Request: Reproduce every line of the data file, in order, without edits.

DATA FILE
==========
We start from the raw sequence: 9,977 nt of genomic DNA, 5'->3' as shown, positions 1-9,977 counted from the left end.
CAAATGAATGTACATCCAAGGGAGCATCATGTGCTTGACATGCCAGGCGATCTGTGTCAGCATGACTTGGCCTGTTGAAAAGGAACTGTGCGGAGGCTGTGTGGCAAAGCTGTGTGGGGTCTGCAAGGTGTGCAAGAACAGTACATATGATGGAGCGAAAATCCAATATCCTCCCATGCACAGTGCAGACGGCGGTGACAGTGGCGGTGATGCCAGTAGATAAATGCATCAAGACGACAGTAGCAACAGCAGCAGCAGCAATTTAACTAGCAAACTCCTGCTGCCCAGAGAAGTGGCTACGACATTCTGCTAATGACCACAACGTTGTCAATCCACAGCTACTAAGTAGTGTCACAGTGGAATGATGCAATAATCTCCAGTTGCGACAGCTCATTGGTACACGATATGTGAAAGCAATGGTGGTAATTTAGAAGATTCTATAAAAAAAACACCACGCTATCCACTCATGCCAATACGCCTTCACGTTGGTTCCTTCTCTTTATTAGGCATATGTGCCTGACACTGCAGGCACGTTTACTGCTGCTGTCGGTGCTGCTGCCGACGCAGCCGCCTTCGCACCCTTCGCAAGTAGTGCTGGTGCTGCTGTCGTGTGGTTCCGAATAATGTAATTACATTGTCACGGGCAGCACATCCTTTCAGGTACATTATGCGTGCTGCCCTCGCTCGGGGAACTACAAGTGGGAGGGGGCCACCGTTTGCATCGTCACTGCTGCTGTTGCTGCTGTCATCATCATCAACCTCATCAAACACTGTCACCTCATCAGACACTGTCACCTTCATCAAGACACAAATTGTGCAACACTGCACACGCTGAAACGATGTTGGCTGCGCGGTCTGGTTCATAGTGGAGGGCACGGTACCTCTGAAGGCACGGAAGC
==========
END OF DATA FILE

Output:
We start from the raw sequence: 9,977 nt of genomic DNA, 5'->3' as shown, positions 1-9,977 counted from the left end.
CAAATGAATGTACATCCAAGGGAGCATCATGTGCTTGACATGCCAGGCGATCTGTGTCAGCATGACTTGGCCTGTTGAAAAGGAACTGTGCGGAGGCTGTGTGGCAAAGCTGTGTGGGGTCTGCAAGGTGTGCAAGAACAGTACATATGATGGAGCGAAAATCCAATATCCTCCCATGCACAGTGCAGACGGCGGTGACAGTGGCGGTGATGCCAGTAGATAAATGCATCAAGACGACAGTAGCAACAGCAGCAGCAGCAATTTAACTAGCAAACTCCTGCTGCCCAGAGAAGTGGCTACGACATTCTGCTAATGACCACAACGTTGTCAATCCACAGCTACTAAGTAGTGTCACAGTGGAATGATGCAATAATCTCCAGTTGCGACAGCTCATTGGTACACGATATGTGAAAGCAATGGTGGTAATTTAGAAGATTCTATAAAAAAAACACCACGCTATCCACTCATGCCAATACGCCTTCACGTTGGTTCCTTCTCTTTATTAGGCATATGTGCCTGACACTGCAGGCACGTTTACTGCTGCTGTCGGTGCTGCTGCCGACGCAGCCGCCTTCGCACCCTTCGCAAGTAGTGCTGGTGCTGCTGTCGTGTGGTTCCGAATAATGTAATTACATTGTCACGGGCAGCACATCCTTTCAGGTACATTATGCGTGCTGCCCTCGCTCGGGGAACTACAAGTGGGAGGGGGCCACCGTTTGCATCGTCACTGCTGCTGTTGCTGCTGTCATCATCATCAACCTCATCAAACACTGTCACCTCATCAGACACTGTCACCTTCATCAAGACACAAATTGTGCAACACTGCACACGCTGAAACGATGTTGGCTGCGCGGTCTGGTTCATAGTGGAGGGCACGGTACCTCTGAAGGCACGGAAGC